Perhaps it’s because of the success of Holden racing drivers like Peter Brock, Larry Perkins, Mark Skaife and Craig Lowndes, whose deeds have been etched into the record books and our minds-eye via those epic Holden versus Ford battles at The Mountain.

Or perhaps Holden just had the best-oiled marketing machine in the business, one which came up with the stripes on the Sandman panel van, and jingles like “Football, meat pies, kangaroos and Holden cars,” (even though it was actually a rewritten version of a Chevy ad in the US). 

But mostly I think it's because so many Australians grew up with Holdens, connecting with them either via direct ownership, or vicariously through a parent, friend or grandparent, creating an automotive connection that stretched right across the country. 

As kids we rode in Holdens on family holidays, reluctantly washed them on command in our parents’ driveways, sat glued to the box as they thundered around Bathurst in those epic red versus blue battles that defined touring car racing in this country, and inherited them as our first cars before taking our first faltering steps on the open road in them. 

Holden Commodore on test drive

The brand meant a lot to us, both literally and metaphorically.

Governments, both state and federal had invested billions over the years in maintaining a GM presence in Australia before the end of manufacturing in 2017.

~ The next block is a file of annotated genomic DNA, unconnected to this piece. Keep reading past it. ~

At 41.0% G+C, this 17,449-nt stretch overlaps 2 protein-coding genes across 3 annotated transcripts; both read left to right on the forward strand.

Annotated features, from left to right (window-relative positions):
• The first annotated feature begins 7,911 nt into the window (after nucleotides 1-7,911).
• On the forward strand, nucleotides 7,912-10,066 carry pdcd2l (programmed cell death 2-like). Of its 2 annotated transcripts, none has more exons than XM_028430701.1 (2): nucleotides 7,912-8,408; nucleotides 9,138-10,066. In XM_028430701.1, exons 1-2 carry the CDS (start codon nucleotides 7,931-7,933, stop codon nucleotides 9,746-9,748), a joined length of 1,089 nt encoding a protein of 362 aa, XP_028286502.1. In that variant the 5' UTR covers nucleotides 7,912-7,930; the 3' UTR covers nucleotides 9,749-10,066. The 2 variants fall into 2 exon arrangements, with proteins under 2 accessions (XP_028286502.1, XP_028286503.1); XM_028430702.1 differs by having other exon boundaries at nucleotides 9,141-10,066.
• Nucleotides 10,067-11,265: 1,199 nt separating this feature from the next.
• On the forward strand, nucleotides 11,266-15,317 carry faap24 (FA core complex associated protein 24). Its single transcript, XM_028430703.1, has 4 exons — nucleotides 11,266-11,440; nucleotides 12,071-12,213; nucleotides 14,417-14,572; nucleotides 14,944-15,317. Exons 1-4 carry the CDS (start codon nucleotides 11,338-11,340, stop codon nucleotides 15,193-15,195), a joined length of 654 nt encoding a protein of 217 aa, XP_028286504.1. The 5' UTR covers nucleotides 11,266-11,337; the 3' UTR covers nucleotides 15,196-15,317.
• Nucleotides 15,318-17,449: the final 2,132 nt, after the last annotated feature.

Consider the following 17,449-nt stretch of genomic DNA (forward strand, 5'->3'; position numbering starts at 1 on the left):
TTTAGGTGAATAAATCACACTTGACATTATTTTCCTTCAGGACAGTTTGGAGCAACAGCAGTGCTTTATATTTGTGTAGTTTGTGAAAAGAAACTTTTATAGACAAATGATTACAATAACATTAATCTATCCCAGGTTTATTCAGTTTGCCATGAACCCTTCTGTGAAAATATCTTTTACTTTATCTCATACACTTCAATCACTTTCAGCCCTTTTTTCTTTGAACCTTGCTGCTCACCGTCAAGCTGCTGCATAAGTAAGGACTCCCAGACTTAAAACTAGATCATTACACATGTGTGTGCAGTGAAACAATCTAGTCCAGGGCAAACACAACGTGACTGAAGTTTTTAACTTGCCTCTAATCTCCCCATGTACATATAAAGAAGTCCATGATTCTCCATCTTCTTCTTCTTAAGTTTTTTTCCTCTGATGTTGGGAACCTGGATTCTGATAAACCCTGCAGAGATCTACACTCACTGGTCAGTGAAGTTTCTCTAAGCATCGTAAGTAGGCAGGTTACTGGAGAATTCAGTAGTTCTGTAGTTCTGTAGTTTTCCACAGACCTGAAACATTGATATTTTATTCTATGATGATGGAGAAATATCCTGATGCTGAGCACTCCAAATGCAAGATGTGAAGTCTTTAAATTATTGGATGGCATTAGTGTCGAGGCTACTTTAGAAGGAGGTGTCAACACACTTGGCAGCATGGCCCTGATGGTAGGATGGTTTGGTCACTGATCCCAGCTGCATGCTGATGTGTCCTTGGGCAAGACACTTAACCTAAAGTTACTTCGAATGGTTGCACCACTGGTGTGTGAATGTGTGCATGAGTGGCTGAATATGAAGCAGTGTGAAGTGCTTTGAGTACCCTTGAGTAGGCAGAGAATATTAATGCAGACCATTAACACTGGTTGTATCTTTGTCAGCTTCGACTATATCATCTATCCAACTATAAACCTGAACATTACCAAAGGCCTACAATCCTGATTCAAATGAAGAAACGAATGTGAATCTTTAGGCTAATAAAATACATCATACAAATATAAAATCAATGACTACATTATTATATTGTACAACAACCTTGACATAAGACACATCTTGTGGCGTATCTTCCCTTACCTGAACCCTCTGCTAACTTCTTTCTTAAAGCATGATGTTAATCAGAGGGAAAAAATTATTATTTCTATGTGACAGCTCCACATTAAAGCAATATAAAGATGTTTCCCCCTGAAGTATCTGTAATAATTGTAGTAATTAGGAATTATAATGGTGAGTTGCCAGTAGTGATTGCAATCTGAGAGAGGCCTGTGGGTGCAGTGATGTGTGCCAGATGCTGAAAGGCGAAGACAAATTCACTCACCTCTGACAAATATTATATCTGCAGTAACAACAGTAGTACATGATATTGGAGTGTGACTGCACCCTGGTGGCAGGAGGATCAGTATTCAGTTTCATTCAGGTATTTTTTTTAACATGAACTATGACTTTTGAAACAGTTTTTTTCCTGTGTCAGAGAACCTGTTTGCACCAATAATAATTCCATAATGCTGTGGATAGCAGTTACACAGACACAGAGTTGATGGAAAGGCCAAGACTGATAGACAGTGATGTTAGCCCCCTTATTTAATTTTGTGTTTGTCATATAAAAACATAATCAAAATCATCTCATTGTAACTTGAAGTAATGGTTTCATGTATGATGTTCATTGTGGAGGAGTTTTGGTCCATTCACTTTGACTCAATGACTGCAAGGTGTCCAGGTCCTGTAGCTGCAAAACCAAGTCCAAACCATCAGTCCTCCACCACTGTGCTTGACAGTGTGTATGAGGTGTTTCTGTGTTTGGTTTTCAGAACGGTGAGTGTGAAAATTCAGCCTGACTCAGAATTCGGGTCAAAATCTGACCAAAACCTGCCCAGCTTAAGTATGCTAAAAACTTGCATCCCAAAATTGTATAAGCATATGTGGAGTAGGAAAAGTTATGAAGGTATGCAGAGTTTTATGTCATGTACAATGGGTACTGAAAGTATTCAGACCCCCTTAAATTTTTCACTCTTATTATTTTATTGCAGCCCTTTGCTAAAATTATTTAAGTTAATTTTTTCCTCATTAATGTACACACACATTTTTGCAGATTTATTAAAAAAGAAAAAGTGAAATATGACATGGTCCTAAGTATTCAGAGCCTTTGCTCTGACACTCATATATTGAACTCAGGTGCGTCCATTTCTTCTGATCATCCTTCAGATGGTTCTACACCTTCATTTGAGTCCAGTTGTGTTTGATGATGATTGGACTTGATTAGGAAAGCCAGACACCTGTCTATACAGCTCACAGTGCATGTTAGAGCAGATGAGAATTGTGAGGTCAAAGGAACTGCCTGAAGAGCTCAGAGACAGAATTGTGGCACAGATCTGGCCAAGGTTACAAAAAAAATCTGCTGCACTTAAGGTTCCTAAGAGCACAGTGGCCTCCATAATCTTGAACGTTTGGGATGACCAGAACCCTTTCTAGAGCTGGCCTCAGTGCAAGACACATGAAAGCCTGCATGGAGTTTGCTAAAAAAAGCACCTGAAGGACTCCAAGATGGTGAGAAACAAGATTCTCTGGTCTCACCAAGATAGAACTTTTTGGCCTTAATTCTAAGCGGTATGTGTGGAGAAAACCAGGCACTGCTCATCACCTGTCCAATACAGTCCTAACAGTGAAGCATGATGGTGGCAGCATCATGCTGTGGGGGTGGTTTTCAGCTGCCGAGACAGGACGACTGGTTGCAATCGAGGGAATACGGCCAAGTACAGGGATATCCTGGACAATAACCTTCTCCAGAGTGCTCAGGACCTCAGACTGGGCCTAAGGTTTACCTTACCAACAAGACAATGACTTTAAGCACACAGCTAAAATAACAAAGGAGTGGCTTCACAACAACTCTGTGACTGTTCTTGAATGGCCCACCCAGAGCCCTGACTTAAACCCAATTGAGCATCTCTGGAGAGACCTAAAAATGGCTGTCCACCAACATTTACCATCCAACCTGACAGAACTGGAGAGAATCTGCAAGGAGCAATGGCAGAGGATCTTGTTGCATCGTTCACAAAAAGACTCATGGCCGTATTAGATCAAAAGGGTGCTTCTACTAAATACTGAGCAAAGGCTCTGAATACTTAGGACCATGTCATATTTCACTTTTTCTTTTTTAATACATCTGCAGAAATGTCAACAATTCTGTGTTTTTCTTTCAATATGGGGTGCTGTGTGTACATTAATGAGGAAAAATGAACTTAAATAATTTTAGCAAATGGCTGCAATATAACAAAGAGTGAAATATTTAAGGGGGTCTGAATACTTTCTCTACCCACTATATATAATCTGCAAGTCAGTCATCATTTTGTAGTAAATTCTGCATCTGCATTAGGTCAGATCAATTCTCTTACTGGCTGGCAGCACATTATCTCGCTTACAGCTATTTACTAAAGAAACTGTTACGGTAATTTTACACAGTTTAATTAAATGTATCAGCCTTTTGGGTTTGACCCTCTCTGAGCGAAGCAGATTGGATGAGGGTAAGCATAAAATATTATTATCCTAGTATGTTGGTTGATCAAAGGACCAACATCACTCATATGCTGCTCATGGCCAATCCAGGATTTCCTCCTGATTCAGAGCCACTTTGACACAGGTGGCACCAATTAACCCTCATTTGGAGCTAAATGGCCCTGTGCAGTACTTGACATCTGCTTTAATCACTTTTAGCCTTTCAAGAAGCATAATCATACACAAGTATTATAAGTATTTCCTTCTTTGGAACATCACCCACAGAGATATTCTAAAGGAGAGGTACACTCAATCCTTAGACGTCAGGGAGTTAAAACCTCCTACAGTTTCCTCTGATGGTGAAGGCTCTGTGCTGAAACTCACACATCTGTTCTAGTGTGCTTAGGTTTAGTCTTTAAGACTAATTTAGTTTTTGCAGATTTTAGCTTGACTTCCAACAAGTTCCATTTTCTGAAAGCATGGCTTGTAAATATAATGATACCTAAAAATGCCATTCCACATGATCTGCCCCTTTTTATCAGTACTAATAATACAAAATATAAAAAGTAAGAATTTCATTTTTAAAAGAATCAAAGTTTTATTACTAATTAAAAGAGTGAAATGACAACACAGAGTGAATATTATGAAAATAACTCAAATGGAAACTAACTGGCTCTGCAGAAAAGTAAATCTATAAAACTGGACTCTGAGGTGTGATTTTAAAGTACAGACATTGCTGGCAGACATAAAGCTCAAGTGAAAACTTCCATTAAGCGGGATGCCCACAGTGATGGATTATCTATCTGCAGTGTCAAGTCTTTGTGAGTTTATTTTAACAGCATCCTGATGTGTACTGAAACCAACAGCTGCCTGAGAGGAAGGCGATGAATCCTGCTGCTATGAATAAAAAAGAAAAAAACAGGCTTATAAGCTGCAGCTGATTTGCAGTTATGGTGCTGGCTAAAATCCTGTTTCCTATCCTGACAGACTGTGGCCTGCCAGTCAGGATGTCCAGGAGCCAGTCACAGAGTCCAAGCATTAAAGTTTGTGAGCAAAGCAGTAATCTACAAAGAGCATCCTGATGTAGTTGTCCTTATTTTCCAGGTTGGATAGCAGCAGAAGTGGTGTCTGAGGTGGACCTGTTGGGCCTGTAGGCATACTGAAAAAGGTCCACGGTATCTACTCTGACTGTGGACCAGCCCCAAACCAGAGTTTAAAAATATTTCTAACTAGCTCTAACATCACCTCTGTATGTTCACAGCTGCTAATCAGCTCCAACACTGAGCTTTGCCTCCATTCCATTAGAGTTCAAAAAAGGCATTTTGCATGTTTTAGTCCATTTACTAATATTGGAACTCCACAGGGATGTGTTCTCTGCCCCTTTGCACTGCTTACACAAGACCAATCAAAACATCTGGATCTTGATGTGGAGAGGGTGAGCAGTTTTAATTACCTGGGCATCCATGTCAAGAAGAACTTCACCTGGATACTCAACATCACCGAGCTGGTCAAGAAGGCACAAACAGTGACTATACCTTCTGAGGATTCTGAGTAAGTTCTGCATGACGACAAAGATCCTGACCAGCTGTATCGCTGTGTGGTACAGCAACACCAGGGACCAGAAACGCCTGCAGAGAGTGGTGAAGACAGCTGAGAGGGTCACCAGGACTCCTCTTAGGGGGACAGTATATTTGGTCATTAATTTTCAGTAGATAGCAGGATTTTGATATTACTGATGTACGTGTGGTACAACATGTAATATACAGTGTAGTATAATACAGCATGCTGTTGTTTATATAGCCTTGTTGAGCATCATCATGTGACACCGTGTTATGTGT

That was our tax dollars being spent and Prime Minister Scott Morrison had every right to call out the fact that, after decades of such government support, not to mention the support of the hundreds of thousands of ordinary Australians who loyally purchased Holden cars, GM chose to announce its exit without bothering to first consult with our elected officials. 

That was shabby, as was the way the brand was allowed to wither on the vine by its Detroit-based parent after the end of manufacturing. 

I know many people at Holden and have no doubt that Holden’s interim Chairman and Managing Director Kristian Aquilina speaks from the heart when he says people within the local operation have “put their hearts and souls it the organisation under very challenging circumstances”. 

But decisions about Holden are not made in Melbourne, or Adelaide, or even Canberra, they’re made in a glittering high-rise building known as the Renaissance Center in downtown Detroit, where GM executives, including former Holden boss Mark Reuss, decided Australia, New Zealand and other right-hand drive markets were superfluous to their needs. 

Holden Commordore

We’ll move on, of course, and future generations of Australian motorists will grow up not knowing of Holden or its significance.

Some might occasionally wonder about the meaning of the lion on the bonnet of the old petrol-engined bangers they’ll occasionally pass in their silently gliding EVs. 

But unless they bother to Google it, or ask their grandparents, they’ll probably never know, because Holden’s rich automotive legacy is now destined to be a footnote in history.

Like many people I’m gutted by the decision but feel even more acutely for the thousands who will be directly impacted by the closure, through the loss of jobs and businesses. 

Surely we deserved better, GM.   

A TIMELINE OF HOLDEN'S RISE AND FALL

A DECADE IN MOTORING